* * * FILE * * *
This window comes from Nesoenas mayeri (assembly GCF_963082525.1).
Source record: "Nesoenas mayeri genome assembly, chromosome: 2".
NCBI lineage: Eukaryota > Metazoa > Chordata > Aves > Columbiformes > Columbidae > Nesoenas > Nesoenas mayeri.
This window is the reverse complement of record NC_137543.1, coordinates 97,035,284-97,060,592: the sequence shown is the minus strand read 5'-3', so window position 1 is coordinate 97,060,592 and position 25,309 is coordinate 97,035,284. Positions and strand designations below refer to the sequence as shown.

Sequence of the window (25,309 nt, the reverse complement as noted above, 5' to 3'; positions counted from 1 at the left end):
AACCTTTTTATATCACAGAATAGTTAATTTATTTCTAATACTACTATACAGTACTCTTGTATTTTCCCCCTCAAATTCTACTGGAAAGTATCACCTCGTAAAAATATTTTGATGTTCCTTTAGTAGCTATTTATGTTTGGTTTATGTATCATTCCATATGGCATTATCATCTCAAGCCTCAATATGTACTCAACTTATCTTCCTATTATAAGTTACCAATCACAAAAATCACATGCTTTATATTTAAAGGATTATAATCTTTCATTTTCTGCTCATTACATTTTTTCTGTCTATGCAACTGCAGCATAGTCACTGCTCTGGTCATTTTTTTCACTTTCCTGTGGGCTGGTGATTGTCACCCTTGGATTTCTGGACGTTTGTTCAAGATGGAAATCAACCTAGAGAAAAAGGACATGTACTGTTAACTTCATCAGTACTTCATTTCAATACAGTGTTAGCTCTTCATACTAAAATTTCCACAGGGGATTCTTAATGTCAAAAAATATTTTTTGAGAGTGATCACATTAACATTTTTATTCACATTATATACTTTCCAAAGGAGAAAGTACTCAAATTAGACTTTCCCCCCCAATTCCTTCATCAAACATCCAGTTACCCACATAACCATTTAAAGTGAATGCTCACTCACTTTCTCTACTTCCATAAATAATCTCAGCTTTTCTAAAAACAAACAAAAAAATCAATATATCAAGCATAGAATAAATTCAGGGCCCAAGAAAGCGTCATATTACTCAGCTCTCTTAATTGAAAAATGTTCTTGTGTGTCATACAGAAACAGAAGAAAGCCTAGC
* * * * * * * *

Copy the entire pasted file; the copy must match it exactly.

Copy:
This window comes from Nesoenas mayeri (assembly GCF_963082525.1).
Source record: "Nesoenas mayeri genome assembly, chromosome: 2".
NCBI lineage: Eukaryota > Metazoa > Chordata > Aves > Columbiformes > Columbidae > Nesoenas > Nesoenas mayeri.
This window is the reverse complement of record NC_137543.1, coordinates 97,035,284-97,060,592: the sequence shown is the minus strand read 5'-3', so window position 1 is coordinate 97,060,592 and position 25,309 is coordinate 97,035,284. Positions and strand designations below refer to the sequence as shown.

Sequence of the window (25,309 nt, the reverse complement as noted above, 5' to 3'; positions counted from 1 at the left end):
AACCTTTTTATATCACAGAATAGTTAATTTATTTCTAATACTACTATACAGTACTCTTGTATTTTCCCCCTCAAATTCTACTGGAAAGTATCACCTCGTAAAAATATTTTGATGTTCCTTTAGTAGCTATTTATGTTTGGTTTATGTATCATTCCATATGGCATTATCATCTCAAGCCTCAATATGTACTCAACTTATCTTCCTATTATAAGTTACCAATCACAAAAATCACATGCTTTATATTTAAAGGATTATAATCTTTCATTTTCTGCTCATTACATTTTTTCTGTCTATGCAACTGCAGCATAGTCACTGCTCTGGTCATTTTTTTCACTTTCCTGTGGGCTGGTGATTGTCACCCTTGGATTTCTGGACGTTTGTTCAAGATGGAAATCAACCTAGAGAAAAAGGACATGTACTGTTAACTTCATCAGTACTTCATTTCAATACAGTGTTAGCTCTTCATACTAAAATTTCCACAGGGGATTCTTAATGTCAAAAAATATTTTTTGAGAGTGATCACATTAACATTTTTATTCACATTATATACTTTCCAAAGGAGAAAGTACTCAAATTAGACTTTCCCCCCCAATTCCTTCATCAAACATCCAGTTACCCACATAACCATTTAAAGTGAATGCTCACTCACTTTCTCTACTTCCATAAATAATCTCAGCTTTTCTAAAAACAAACAAAAAAATCAATATATCAAGCATAGAATAAATTCAGGGCCCAAGAAAGCGTCATATTACTCAGCTCTCTTAATTGAAAAATGTTCTTGTGTGTCATACAGAAACAGAAGAAAGCCTAGC